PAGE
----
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Importance of Snake around the Neck of Lord Shiva

Matsya Purana states when depicting Bhagvan Shiva, the Lord should be garlanded with snakes. Most images of Shiva in modern day only depict a single snake around his neck. The five-headed snake forming a canopy over Shivling is another common representation. Puranas and other holy scriptures have numerous tales associating snakes and Lord Shiva.

Snakes (Nagas) have been a part of worship in Hinduism from the very beginning. The most famous myth of Lord Shiva’s association with snakes is when he drinks the poison (kalakuda) from Snake Vasuki’s mouth during the churning of ocean to get amrit. From that day, Lord Shiva becomes blue throated and is called Nilakantha.

It is said the serpent on Shiva’s neck represent the endless cycle of birth and regeneration. Another symbolism is that the snake on neck represents ego which once controlled can be worn as an ornament.

Another important aspect is that Lord Shiva is depicted with snakes when he is in the Kailasa (Himalaya). Snakes serve Lord Shiva as necklace, armlets and appear in his clothes. They also serve as his bowstring.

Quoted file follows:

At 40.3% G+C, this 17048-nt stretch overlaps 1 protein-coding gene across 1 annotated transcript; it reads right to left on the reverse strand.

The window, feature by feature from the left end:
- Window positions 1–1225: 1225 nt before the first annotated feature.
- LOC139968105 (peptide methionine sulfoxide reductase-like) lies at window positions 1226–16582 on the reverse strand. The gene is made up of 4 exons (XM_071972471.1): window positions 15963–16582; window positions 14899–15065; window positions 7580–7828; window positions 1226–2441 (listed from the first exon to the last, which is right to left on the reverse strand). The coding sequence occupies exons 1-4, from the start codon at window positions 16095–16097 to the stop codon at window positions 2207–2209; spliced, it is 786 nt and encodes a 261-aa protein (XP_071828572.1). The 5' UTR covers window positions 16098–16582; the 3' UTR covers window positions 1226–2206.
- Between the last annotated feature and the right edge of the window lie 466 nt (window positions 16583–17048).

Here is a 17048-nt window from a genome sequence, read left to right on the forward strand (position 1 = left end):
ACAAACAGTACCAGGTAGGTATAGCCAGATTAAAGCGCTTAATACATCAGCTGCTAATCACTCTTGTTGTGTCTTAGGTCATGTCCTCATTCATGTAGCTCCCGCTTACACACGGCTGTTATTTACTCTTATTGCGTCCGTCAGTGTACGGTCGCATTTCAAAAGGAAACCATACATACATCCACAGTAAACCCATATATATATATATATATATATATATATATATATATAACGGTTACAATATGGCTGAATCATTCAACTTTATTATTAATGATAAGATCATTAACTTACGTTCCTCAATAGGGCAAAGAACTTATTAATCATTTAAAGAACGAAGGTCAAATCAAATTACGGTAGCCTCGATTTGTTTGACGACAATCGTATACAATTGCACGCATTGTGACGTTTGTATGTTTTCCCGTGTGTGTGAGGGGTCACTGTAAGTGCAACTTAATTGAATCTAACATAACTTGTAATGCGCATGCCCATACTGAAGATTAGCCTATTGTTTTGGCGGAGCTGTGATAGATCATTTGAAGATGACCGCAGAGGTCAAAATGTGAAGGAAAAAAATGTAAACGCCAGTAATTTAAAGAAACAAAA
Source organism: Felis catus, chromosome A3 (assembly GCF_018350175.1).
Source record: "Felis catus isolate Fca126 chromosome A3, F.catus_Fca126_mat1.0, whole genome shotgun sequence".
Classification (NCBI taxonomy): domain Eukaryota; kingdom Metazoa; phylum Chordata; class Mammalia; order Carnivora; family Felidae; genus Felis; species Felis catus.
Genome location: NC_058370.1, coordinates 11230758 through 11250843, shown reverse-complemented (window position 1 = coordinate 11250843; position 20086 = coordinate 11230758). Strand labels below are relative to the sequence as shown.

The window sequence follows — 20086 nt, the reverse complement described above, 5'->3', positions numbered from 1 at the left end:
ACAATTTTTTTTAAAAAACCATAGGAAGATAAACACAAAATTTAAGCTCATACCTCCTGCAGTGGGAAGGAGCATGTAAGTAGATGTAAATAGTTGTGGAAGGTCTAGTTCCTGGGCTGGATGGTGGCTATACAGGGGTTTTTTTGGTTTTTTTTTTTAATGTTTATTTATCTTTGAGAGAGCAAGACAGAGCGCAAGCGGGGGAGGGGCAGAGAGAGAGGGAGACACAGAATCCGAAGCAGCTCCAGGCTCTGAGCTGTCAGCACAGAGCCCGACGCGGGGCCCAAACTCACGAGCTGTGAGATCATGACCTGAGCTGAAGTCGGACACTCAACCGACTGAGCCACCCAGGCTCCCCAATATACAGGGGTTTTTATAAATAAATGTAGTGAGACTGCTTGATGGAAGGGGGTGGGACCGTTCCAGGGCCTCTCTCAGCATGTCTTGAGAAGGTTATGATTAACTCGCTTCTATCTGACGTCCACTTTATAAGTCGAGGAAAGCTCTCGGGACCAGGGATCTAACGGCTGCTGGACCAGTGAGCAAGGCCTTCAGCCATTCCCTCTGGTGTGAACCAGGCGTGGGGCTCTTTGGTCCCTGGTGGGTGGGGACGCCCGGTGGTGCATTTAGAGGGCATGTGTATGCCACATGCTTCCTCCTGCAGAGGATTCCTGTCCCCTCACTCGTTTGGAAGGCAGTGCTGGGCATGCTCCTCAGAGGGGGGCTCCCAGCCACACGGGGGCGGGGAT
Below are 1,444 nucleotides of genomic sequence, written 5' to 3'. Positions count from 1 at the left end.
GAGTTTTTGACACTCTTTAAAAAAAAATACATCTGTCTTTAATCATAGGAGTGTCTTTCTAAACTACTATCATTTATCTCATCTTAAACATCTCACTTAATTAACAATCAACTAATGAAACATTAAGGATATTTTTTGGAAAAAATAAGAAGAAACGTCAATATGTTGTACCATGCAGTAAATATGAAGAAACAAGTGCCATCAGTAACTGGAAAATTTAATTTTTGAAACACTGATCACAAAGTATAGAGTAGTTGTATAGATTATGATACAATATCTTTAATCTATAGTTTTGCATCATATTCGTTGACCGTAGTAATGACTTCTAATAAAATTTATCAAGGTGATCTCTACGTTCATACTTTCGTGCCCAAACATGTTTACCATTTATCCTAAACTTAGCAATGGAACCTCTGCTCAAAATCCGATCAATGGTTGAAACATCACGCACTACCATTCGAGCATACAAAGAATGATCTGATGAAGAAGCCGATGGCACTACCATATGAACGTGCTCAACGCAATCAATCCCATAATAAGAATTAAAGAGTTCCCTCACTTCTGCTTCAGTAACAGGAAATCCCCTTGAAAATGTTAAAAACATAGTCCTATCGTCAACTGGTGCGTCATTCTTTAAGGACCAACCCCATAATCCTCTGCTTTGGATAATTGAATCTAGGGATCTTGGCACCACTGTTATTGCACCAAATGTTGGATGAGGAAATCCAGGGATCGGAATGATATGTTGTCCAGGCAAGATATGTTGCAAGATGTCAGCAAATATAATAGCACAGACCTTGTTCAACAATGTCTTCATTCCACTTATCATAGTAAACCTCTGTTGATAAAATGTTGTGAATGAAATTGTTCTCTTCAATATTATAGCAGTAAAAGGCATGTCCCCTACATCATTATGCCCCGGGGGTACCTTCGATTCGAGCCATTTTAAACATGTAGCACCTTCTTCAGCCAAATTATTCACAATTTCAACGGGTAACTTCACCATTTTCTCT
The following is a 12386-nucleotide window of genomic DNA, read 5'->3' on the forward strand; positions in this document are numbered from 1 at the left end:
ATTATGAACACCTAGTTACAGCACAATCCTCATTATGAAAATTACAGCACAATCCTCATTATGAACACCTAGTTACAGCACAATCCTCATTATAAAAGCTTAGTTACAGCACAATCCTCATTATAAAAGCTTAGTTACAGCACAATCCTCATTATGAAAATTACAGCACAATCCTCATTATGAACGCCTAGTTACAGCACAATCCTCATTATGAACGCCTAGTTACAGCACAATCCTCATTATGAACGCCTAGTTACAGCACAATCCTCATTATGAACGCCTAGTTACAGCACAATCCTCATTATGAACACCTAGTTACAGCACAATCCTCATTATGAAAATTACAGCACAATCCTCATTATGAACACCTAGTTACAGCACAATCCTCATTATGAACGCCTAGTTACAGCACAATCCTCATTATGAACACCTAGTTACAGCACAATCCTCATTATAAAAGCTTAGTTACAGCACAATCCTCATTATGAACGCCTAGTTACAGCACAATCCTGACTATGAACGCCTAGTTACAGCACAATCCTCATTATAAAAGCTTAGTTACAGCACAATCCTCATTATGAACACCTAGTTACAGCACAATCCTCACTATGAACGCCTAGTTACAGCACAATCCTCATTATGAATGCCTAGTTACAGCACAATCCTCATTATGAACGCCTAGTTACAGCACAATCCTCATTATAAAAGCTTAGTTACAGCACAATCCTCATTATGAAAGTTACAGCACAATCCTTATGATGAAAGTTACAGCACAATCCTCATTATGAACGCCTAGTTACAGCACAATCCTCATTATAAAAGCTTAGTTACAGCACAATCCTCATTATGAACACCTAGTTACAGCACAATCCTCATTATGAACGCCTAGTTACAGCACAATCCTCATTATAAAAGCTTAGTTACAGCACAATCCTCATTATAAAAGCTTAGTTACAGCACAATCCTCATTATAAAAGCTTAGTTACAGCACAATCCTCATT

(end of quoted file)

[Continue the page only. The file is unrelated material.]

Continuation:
Legend has it that all the snakes found on Lord Shiva’s body became ornaments during his marriage with Parvati. It is also said that Shiva made ornaments out poisonous snakes and submitted it to Pravati as gift.

Snakes, especially cobras, are said to carry ‘mani’ (rubies) in their head. It is said that these rubies serve as lamp during night to Parvati and Shiva.

Since there is no written guidance in depicting Lord Shiva, artists have made use of their widest imagination when depicting snakes along with Lord Shvia.

Story of Snake Vasuki